The Death Penalty In Oklahoma: A Study In Bureaucratic Horror
The evil of the death penalty should be obvious. After all, they just released an innocent man off death row in Texas. Anthony Graves was saved by a fluke – he got a magazine story written about his case. From a column on the release by Leonard Pitts Jr.:
One hopes people who love the death penalty are taking note. So often, their arguments in favor of that barbarous frontier relic seem to take place in some alternate universe where cops never fabricate evidence and judges never make mistakes, where lawyers are never inept and witnesses never commit perjury. So often, they behave as if in this one critical endeavor, unlike in every other endeavor they undertake, human beings somehow get it right every time.
But the public doesn’t seem to notice. A Gallup poll found that death penalty support remains steady at 64 percent and the U.S. just rejected calls at the UN to abolish the death penalty, defending its use under international law.
No, the real sticky horror of our institutionalized killing comes from the banal bureaucratic details – straight out of Hannah Arendt and her well-known take on efficient Nazi murderers/paper pushers.
Case in point – supply shortages. Oh, what a logistics headache for the American death industry. There is a nationwide shortage of sodium thiopental, the drug used to put inmates to sleep before other drugs are injected into their system to actually kill them.
Oklahoma, which is scheduled to execute John David Duty on Dec. 16, has said that veterinarians regard pentobarbital, which it is proposing as a substitute anesthetic for death row inmates, “as an ideal anesthetic agent for humane euthanasia in animals,” that is “substantially” similar to thiopental, according to a court filing last month.
No testing, nothing. Hey, it works on horses!
It turns out Oklahoma is the birthplace of lethal injections as we know it, though they apparently have used a severely flawed method.
The other option to this unacceptable execution bottleneck? Borrowing and maybe even smuggling.
Yep, states have been borrowing sodium thiopental from each other, as they strain to reach their execution benchmarks. Tennessee borrowed from Arkansas (which has executions on hold), or maybe Kentucky, then Arizona did the same. But now it seems Arkansas is fresh out. Texas has enough for the year but could be dry by 2011, so don’t go asking there.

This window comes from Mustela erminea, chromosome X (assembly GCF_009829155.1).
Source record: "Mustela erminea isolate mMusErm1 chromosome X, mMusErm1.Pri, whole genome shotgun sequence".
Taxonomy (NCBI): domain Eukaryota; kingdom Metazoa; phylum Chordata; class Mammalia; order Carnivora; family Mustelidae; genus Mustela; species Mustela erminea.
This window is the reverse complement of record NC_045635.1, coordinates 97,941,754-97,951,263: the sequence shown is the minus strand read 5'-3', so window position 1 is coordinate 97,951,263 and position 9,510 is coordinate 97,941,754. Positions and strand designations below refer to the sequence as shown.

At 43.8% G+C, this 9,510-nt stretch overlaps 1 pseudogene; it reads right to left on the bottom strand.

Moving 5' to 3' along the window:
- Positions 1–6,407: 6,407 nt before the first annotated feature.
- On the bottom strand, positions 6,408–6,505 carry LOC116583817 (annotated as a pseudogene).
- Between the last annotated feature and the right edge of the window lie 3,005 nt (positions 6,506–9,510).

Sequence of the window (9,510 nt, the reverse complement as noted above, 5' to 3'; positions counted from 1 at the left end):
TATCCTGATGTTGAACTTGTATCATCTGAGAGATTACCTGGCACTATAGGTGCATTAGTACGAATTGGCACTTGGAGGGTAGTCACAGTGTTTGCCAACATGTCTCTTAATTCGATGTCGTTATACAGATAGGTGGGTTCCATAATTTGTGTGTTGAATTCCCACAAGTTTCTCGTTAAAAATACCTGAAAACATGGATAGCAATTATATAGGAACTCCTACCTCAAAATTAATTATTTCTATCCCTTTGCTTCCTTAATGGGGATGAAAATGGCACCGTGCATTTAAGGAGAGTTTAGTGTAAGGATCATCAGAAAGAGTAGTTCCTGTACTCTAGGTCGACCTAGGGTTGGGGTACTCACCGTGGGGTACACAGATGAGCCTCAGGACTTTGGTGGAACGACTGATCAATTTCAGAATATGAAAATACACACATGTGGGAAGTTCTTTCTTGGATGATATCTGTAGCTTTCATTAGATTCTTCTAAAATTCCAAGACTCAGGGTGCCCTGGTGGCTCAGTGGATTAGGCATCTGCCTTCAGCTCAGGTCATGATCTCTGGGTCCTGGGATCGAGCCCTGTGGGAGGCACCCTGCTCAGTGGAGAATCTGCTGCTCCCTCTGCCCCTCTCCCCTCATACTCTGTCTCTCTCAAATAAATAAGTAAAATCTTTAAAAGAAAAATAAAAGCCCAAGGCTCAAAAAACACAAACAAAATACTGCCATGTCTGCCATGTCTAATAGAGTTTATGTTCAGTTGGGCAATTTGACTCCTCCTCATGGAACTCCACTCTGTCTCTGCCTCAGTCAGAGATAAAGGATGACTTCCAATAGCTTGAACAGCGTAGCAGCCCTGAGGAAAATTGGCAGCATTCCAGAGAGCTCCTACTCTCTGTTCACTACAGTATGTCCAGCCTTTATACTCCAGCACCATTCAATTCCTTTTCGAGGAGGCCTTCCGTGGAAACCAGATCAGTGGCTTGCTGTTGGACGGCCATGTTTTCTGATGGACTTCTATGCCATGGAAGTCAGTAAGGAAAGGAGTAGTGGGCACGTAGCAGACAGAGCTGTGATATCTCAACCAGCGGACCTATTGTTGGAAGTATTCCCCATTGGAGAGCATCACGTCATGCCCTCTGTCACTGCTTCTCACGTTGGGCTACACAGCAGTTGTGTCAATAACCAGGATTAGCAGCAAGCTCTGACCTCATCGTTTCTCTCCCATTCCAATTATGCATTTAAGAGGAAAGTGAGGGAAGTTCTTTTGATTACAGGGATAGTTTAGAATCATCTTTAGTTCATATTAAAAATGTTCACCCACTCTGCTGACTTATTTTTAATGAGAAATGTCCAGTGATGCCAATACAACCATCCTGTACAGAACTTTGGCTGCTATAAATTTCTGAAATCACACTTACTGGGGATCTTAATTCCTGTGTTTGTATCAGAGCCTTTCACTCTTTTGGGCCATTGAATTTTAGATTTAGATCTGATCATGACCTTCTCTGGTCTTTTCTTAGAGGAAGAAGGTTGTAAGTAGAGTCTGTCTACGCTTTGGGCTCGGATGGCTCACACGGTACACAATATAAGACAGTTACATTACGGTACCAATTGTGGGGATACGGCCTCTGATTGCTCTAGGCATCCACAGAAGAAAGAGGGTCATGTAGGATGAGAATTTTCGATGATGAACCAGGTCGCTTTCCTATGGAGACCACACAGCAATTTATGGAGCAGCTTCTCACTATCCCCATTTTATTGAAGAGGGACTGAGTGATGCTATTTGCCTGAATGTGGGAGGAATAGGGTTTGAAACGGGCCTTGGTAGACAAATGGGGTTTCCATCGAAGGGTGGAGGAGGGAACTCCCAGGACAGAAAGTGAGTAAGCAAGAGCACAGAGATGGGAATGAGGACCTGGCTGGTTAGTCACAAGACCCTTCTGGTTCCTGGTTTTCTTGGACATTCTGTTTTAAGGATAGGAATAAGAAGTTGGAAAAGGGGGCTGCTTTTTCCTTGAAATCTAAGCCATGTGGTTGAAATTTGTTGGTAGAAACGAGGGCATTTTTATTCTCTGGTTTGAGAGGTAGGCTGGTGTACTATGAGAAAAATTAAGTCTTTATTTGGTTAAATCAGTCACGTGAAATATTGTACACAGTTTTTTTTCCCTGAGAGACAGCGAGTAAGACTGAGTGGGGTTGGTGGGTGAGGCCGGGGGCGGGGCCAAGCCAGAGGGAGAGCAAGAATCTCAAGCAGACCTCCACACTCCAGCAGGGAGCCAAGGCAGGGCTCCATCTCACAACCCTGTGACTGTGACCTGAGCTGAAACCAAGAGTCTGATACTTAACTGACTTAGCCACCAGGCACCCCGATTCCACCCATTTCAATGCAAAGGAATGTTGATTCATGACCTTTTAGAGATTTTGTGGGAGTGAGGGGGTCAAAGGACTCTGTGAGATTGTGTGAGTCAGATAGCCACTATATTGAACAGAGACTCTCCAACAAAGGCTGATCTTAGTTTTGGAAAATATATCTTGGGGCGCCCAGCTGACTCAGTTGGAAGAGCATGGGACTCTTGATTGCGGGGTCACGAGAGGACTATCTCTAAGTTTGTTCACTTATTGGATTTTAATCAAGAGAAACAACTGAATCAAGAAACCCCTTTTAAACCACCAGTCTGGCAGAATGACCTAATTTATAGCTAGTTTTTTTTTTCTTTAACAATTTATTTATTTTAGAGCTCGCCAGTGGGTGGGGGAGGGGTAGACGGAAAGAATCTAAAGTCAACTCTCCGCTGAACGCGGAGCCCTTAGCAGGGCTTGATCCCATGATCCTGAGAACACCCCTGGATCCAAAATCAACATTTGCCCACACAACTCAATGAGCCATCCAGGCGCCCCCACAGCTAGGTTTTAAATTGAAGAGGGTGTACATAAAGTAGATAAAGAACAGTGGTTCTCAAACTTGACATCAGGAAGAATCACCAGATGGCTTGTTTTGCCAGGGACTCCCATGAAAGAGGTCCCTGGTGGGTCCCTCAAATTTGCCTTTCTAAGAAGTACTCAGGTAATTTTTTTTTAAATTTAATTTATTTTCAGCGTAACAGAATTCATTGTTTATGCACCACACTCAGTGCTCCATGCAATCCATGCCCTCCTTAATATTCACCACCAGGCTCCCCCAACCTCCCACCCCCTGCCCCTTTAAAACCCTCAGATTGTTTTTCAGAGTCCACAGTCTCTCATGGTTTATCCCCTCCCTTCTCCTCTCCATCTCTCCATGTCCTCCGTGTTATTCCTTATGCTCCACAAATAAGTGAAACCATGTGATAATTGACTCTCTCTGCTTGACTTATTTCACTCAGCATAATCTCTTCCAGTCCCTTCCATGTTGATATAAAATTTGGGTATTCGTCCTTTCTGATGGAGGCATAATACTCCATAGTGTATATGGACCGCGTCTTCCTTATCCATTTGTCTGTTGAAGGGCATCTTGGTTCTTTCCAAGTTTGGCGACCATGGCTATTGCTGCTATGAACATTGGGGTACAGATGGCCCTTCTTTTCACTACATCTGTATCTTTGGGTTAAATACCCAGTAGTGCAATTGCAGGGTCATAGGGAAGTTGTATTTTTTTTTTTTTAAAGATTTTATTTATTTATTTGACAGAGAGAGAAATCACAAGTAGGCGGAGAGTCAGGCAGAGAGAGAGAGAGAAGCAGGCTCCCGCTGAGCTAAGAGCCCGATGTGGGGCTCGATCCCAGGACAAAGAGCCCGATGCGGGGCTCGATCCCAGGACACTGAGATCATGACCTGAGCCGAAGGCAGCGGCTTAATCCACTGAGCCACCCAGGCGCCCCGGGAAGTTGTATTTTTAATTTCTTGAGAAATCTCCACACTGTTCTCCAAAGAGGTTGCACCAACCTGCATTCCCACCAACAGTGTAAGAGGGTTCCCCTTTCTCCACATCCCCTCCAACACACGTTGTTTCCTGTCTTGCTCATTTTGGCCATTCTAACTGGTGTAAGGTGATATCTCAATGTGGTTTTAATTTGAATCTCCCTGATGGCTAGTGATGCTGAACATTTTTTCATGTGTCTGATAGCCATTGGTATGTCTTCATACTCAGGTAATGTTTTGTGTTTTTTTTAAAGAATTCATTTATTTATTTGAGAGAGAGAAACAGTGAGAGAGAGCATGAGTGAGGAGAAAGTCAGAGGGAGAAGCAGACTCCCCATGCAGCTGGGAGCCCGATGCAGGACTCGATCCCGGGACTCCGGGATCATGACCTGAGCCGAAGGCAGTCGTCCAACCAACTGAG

There is some sodium thiopental floating around from a British company, which led to an outcry in the UK, after Arizona used the British stuff to kill a man. California’s also got its hands on some of this good English drug, though no one is really sure how they did.
The whole thing has an air of high school marijuana dealing, doesn’t it?
One has to wonder about the conversations between prison officials in, say, Tennessee and Arkansas. You almost want it to be pure evil, like this.
Tennessee guy: Bob, our murder prevention efforts are being thwarted. If we don’t have this execution, dastardly evildoers might get less scared! The cities could explode!
Arkansas guy: Don’t worry, I’ll help. It is the will of the people, after all. This is democracy as the founders wanted. That and the Holy Book, of course. Glenn Beck says so.
Arkansas guy: Yes, it is the will of God.
Tennessee guy: An eye for an eye. So wise, the Old Testament. That Jesus guy was a p—-y.
Arkansas guy: I wish we could just get a posse together and hang this varmint instead of using this wimpy lethal injection.
But in fact, the conversation probably is something more like this:
Tennessee guy: Dan, I got a scheduling problem. We got this job up for November but we just don’t have the right materials.
Arkansas guy: What a shame. Hate to see you fall behind. Your bosses giving you crap?
Tennessee guy: You better believe it. My review is going to suck. No raise for me. You wouldn’t have any sodium thiopental, would you? I’ll buy a drink at the conference in Vegas next month.
Arkansas guy: No problem. Can’t wait to hit the slots! But you know, in the future, we’ve heard that Oklahoma is “thinking outside the box” on a new product. It’s been equine-based in the past but it has real growth potential.
Tennessee guy: Great. Can you send me a link about it? I’m so tired of sucking up to those insufferable Brits.
But, seriously, why are we so enamored with the death penalty, with its symbolism of divine vengeance but taken out in the quietest “most humane” way possible?
It’s creepy and has nothing to do with the horror of the crimes committed and everything to do with us and the way we view the world.
This is from a Washington Post blog entry by Scott Christianson, author of “The Last Gasp: The Rise and Fall of the American Gas Chamber”:
Americans do not see themselves as blood-thirsty, cruel or punitive people … Yet America’s enduring use of the death penalty — the United States is one of the few Western countries that still resort to executions — and the fact that it imprisons more of its citizens than any other, stands in stark contrast …
Did gas really remove the inner suffering and barbarity of executions? Or does gas or injected anesthesia mask something deep in our psyche, something dark in our body politic?
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